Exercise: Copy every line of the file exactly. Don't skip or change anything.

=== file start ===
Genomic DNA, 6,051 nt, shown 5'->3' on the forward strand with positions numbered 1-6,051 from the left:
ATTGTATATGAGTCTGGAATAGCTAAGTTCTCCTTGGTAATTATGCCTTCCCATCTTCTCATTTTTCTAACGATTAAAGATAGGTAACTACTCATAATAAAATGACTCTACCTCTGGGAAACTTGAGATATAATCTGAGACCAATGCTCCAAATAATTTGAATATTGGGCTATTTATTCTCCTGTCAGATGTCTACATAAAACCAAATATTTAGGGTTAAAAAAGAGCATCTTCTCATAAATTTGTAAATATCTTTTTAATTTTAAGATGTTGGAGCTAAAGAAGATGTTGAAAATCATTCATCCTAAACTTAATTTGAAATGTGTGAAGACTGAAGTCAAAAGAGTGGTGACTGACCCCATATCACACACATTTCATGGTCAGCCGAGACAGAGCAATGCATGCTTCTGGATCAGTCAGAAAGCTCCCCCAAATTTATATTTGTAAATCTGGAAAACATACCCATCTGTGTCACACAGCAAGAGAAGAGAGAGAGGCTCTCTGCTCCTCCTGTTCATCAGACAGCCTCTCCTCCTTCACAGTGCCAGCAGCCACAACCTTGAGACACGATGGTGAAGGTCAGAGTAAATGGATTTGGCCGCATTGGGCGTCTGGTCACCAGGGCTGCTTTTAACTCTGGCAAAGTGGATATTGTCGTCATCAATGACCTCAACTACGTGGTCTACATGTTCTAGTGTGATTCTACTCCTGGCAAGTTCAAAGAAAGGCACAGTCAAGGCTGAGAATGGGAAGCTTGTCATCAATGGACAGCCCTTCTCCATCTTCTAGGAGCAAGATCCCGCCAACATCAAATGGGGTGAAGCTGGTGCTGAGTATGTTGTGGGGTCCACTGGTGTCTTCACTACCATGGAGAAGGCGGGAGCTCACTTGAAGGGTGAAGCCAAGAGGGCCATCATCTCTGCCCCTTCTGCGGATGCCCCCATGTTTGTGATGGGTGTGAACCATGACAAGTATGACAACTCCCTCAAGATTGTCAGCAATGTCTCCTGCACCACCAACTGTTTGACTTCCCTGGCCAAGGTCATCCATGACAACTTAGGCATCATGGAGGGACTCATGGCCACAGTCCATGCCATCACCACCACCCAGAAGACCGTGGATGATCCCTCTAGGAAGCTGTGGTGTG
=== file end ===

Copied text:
Genomic DNA, 6,051 nt, shown 5'->3' on the forward strand with positions numbered 1-6,051 from the left:
ATTGTATATGAGTCTGGAATAGCTAAGTTCTCCTTGGTAATTATGCCTTCCCATCTTCTCATTTTTCTAACGATTAAAGATAGGTAACTACTCATAATAAAATGACTCTACCTCTGGGAAACTTGAGATATAATCTGAGACCAATGCTCCAAATAATTTGAATATTGGGCTATTTATTCTCCTGTCAGATGTCTACATAAAACCAAATATTTAGGGTTAAAAAAGAGCATCTTCTCATAAATTTGTAAATATCTTTTTAATTTTAAGATGTTGGAGCTAAAGAAGATGTTGAAAATCATTCATCCTAAACTTAATTTGAAATGTGTGAAGACTGAAGTCAAAAGAGTGGTGACTGACCCCATATCACACACATTTCATGGTCAGCCGAGACAGAGCAATGCATGCTTCTGGATCAGTCAGAAAGCTCCCCCAAATTTATATTTGTAAATCTGGAAAACATACCCATCTGTGTCACACAGCAAGAGAAGAGAGAGAGGCTCTCTGCTCCTCCTGTTCATCAGACAGCCTCTCCTCCTTCACAGTGCCAGCAGCCACAACCTTGAGACACGATGGTGAAGGTCAGAGTAAATGGATTTGGCCGCATTGGGCGTCTGGTCACCAGGGCTGCTTTTAACTCTGGCAAAGTGGATATTGTCGTCATCAATGACCTCAACTACGTGGTCTACATGTTCTAGTGTGATTCTACTCCTGGCAAGTTCAAAGAAAGGCACAGTCAAGGCTGAGAATGGGAAGCTTGTCATCAATGGACAGCCCTTCTCCATCTTCTAGGAGCAAGATCCCGCCAACATCAAATGGGGTGAAGCTGGTGCTGAGTATGTTGTGGGGTCCACTGGTGTCTTCACTACCATGGAGAAGGCGGGAGCTCACTTGAAGGGTGAAGCCAAGAGGGCCATCATCTCTGCCCCTTCTGCGGATGCCCCCATGTTTGTGATGGGTGTGAACCATGACAAGTATGACAACTCCCTCAAGATTGTCAGCAATGTCTCCTGCACCACCAACTGTTTGACTTCCCTGGCCAAGGTCATCCATGACAACTTAGGCATCATGGAGGGACTCATGGCCACAGTCCATGCCATCACCACCACCCAGAAGACCGTGGATGATCCCTCTAGGAAGCTGTGGTGTG